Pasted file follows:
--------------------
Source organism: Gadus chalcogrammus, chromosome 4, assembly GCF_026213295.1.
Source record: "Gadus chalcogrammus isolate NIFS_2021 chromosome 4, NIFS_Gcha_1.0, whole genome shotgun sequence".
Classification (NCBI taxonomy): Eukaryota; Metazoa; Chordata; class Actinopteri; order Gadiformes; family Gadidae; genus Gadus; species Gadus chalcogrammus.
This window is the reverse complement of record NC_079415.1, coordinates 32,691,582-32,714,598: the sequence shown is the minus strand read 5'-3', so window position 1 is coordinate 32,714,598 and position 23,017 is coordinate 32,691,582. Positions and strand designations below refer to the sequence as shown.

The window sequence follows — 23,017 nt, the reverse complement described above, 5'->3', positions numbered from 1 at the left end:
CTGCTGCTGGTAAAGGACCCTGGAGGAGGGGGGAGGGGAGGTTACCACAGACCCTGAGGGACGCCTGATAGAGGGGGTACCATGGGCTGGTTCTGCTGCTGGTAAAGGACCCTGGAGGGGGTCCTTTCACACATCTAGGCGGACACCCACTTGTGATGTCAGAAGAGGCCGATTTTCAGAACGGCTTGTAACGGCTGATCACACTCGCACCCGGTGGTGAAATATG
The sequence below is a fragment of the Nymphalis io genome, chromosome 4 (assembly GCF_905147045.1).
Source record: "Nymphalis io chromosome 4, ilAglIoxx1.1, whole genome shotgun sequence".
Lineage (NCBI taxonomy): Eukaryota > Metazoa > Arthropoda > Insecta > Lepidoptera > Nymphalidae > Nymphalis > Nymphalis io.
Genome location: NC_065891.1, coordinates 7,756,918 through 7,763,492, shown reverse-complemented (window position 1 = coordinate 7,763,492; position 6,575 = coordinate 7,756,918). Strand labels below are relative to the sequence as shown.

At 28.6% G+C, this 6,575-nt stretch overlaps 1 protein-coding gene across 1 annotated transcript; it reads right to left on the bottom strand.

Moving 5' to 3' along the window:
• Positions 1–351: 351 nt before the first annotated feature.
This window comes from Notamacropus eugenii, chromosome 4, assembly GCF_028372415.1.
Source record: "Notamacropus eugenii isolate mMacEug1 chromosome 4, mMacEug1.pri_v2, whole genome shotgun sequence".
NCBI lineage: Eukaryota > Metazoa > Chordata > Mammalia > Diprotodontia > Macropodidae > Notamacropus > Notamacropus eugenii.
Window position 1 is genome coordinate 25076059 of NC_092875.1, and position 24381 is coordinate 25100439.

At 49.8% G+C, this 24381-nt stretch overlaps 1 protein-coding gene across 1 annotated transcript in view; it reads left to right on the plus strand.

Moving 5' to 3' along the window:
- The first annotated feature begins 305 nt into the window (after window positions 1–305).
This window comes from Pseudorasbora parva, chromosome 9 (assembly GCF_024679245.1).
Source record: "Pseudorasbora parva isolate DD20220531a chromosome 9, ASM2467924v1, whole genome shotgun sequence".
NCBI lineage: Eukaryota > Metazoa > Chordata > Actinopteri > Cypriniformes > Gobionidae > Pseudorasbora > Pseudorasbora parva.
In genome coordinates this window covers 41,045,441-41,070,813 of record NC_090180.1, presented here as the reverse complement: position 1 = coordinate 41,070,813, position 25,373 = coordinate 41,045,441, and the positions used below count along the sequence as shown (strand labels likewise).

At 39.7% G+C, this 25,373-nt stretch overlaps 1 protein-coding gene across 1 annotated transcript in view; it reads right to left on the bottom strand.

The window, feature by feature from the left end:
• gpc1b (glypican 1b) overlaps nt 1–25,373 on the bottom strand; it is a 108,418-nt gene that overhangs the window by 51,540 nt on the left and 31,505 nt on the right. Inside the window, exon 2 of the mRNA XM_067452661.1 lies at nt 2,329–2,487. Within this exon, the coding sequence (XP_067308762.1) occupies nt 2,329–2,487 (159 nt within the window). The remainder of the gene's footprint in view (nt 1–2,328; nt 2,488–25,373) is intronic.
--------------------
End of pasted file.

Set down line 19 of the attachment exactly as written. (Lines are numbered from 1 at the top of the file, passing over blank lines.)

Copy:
Moving 5' to 3' along the window: